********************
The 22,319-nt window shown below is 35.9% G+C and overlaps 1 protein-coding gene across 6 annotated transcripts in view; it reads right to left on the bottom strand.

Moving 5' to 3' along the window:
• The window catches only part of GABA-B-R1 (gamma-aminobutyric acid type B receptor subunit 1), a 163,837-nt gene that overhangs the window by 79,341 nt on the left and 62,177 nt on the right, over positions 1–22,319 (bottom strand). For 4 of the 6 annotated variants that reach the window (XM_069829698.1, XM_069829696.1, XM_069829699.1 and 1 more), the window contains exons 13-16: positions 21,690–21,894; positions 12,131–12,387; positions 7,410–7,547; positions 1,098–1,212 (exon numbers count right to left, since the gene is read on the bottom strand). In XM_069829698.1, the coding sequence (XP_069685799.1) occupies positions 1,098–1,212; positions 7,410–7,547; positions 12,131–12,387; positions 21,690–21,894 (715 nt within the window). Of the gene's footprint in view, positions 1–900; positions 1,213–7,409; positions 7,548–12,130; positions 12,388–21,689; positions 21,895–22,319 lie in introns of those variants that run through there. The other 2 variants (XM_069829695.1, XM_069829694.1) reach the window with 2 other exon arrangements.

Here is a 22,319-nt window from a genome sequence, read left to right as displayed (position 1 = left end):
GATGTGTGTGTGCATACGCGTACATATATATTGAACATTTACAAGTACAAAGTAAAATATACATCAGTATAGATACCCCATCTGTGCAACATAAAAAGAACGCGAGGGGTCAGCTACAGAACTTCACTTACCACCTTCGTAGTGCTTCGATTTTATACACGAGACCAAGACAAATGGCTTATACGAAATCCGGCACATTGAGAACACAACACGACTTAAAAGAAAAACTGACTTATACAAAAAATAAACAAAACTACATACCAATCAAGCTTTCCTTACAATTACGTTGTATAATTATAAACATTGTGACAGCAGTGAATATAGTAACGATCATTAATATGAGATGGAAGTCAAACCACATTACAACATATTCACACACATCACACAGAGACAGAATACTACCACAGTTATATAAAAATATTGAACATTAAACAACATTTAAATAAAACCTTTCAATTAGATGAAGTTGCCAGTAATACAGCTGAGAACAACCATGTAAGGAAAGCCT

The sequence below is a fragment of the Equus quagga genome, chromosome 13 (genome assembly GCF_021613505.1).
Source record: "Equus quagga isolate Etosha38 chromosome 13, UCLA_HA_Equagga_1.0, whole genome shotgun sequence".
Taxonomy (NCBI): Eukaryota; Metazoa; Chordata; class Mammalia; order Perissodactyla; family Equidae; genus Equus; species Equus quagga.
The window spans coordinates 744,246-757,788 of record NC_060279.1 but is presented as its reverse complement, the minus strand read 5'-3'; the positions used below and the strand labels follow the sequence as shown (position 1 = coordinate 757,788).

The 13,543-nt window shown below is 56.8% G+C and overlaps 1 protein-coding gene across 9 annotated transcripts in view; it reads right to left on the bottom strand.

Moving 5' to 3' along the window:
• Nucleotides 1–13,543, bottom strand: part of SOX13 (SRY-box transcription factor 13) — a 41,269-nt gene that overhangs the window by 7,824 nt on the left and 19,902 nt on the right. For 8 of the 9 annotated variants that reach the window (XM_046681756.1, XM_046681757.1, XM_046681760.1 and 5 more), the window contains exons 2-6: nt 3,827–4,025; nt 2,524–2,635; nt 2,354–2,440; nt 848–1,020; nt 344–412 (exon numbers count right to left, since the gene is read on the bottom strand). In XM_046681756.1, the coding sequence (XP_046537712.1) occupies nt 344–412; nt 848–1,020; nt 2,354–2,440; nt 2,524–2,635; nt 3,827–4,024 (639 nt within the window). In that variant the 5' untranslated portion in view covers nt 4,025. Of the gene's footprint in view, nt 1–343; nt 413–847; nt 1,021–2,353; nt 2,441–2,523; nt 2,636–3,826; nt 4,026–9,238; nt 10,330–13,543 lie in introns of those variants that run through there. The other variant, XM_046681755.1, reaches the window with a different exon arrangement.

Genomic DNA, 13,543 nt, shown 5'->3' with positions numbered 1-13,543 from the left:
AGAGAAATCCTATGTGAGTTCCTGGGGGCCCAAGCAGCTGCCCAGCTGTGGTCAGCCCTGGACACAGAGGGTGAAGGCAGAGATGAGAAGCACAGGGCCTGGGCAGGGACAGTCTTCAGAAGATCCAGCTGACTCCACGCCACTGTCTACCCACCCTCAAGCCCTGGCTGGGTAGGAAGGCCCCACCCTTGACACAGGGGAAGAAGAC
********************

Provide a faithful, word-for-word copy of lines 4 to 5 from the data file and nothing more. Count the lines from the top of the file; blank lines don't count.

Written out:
Here is a 22,319-nt window from a genome sequence, read left to right as displayed (position 1 = left end):
GATGTGTGTGTGCATACGCGTACATATATATTGAACATTTACAAGTACAAAGTAAAATATACATCAGTATAGATACCCCATCTGTGCAACATAAAAAGAACGCGAGGGGTCAGCTACAGAACTTCACTTACCACCTTCGTAGTGCTTCGATTTTATACACGAGACCAAGACAAATGGCTTATACGAAATCCGGCACATTGAGAACACAACACGACTTAAAAGAAAAACTGACTTATACAAAAAATAAACAAAACTACATACCAATCAAGCTTTCCTTACAATTACGTTGTATAATTATAAACATTGTGACAGCAGTGAATATAGTAACGATCATTAATATGAGATGGAAGTCAAACCACATTACAACATATTCACACACATCACACAGAGACAGAATACTACCACAGTTATATAAAAATATTGAACATTAAACAACATTTAAATAAAACCTTTCAATTAGATGAAGTTGCCAGTAATACAGCTGAGAACAACCATGTAAGGAAAGCCT